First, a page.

This announcement just ran in Publishers Weekly:
“Amy Fitzgerald at Lerner/Carolrhoda has bought Ginger Garrett’s middle-grade novel Name Tags and Other Terrible Ideas (Most of Them Mine). When sixth grader Lizbeth finds her plans to get rid of her father’s new girlfriend and make friends at her new school derailed, an art project prompts her to think outside the box. Publication is slated for fall 2020; Melissa Jeglinski at the Knight Agency brokered the deal for world rights.”
I am a woman obsessed with pearls.
Delicate and hypnotic, I love to watch the way each one catches the light, reflecting a soft, ethereal glow.
Here are the top three reasons why everyone should be obsessed with pearls.
First, they symbolize the secrets of the heart: hidden wisdom, the discovery of heaven-on-earth, and tears of joy.
Second, you can often find pearls in thrift stores, like I do. It’s a little tricky to tell a real pearl from a fake one, but once you master the secrets (which you can learn anywhere online) it gets easier. I pay as
Snowdrift is a Great Pyrenees mix that my wonderful vet helped us save from the dreaded disease parvo. Snowy stared down death at a young age, so she has a stoic personality. We adopted Watson the black and tan bloodhound mix, and it would be incorrect to say he has a personality. No, he IS personality. A very loud personality that includes yodeling in the early hours of the morning.
But I love this photo because at some point every afternoon, Watson naps. And when he does, Snowy watches over him. She can’t resist the pull of her Pyrenees DNA
“Christmas is really for children, isn’t it?” The casual remark made by a friend wounded me deeply. I had recently miscarried and was told I would never be able to carry a child to term. All month I had struggled to survive emotionally, bombarded hourly with toy advertisements and commercials featuring adorable kids sneaking downstairs in their pajamas. If Christmas was for children, what could it offer me? I had no children, and never would, it seemed.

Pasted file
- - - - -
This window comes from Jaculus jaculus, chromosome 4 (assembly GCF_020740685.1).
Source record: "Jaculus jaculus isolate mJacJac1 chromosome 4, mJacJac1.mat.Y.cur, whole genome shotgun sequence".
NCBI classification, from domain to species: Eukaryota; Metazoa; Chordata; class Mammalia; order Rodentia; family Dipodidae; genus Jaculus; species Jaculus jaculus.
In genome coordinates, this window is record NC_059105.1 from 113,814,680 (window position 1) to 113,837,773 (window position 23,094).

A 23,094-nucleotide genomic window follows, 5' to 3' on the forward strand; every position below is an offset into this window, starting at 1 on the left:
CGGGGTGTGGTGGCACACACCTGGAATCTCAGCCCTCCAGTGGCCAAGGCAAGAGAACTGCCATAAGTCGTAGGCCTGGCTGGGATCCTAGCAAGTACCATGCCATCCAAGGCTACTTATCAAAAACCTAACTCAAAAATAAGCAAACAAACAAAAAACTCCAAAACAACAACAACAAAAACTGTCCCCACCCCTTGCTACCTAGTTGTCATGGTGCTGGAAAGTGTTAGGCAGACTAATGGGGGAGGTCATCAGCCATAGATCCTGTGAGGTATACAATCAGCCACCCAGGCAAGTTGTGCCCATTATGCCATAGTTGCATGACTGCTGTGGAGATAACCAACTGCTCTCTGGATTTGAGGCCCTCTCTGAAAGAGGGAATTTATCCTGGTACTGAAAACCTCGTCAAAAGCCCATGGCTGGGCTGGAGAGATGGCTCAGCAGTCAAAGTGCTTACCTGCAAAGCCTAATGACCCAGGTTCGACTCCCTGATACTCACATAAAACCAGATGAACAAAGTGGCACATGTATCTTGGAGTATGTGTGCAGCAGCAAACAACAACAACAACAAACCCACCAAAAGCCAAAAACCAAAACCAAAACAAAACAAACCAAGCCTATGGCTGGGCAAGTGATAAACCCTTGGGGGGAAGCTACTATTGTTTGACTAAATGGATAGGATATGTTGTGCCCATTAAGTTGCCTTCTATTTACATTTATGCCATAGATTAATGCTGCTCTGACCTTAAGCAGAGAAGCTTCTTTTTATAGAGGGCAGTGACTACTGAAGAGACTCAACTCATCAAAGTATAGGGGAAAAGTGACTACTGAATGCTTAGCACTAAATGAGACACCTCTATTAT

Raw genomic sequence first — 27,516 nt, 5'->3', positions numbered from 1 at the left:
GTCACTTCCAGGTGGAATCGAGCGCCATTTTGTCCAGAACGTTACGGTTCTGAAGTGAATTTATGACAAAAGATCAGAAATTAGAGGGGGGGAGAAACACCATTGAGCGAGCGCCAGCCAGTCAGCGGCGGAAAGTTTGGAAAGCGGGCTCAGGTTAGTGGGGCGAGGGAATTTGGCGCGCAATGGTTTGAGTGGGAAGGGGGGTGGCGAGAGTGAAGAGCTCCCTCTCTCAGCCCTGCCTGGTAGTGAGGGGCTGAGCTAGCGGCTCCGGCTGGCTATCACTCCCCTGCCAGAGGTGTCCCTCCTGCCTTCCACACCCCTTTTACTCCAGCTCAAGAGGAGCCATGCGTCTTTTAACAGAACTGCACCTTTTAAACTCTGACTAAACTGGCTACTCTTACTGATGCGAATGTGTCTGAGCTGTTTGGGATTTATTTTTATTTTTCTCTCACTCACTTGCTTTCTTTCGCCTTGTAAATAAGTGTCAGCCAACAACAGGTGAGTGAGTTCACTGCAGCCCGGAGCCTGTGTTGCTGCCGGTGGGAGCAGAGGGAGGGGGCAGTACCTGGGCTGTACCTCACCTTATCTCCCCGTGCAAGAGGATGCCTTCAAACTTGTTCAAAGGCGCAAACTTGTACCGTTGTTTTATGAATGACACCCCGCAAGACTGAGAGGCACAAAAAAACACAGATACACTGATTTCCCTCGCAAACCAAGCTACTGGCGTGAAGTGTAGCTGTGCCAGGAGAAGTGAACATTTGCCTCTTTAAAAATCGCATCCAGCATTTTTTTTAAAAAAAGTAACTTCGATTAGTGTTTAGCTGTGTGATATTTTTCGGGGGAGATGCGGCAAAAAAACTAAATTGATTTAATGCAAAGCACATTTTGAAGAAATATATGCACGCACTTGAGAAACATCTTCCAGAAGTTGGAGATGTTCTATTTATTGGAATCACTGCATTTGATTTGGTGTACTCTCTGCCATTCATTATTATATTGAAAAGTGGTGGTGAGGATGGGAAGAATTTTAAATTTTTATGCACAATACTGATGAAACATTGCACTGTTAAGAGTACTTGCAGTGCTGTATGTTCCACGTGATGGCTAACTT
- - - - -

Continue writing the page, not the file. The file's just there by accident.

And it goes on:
I wasn’t the only one silently suffering in the season of good cheer. My Bible study leader had recently lost her son to
Several years ago, my parents sold their home in Texas to be closer to their grandchildren. The first Christmas with the family together was glorious; we ate, played, and shopped nearly every day. One afternoon, I picked up my five-year-old daughter Elise after a fun day with Grandpa and Grandma.
I noticed she was looking out the minivan window, a sad expression on her face. “What is it, hon?” I asked.
“It’s Grandpa and Grandma. I just feel really sorry for them,” she whispered.
Elise sighed. “I was just wondering, aren’t they ever going to have kids
The most glorious mothering-moments always seem to go terribly wrong for me.
My fifth grade daughter invited a friend, Grace, for a sleepover. Grace’s father is a church leader, a detail which will be important later, and one which my daughter will refer back to in therapy years from now.
My daughter (nicknamed Lolo) and Grace were happily cavorting when their time was rudely interrupted by my teenage son returning home with a few of his friends. Elementary school girls love to antagonize teenage guys, and teenage guys will frequently escalate the return-fire, in order to put an
I was going to an important meeting, so when I merged onto the highway, I pulled to the far left lane. Some people drive; I zoom. This is the reason my friends have kindly suggested that I never put the Christian fishie on my car. (And I know the proper term is Ichthys, but fishie is much more fun to say and we are all in dire need of much more fun.)
Too late to exit, I realized that up ahead ALL lanes of traffic were stopped. As I inched forward over the next half-hour, I saw that
The last blog post I wrote was about my pledge to meet every wound with love. And then, as often happens, it seems I was due to be tested on this principle. Did I really mean that post? Would I really greet my wounds as a chance to let Love make my life more beautiful?
If they are my wounds, yes.
I did not foresee that my son would be in a flour fight (yes, baking products turned into projectiles) and that someone would throw a hard ball at his face, shattering his nose.
That was certainly a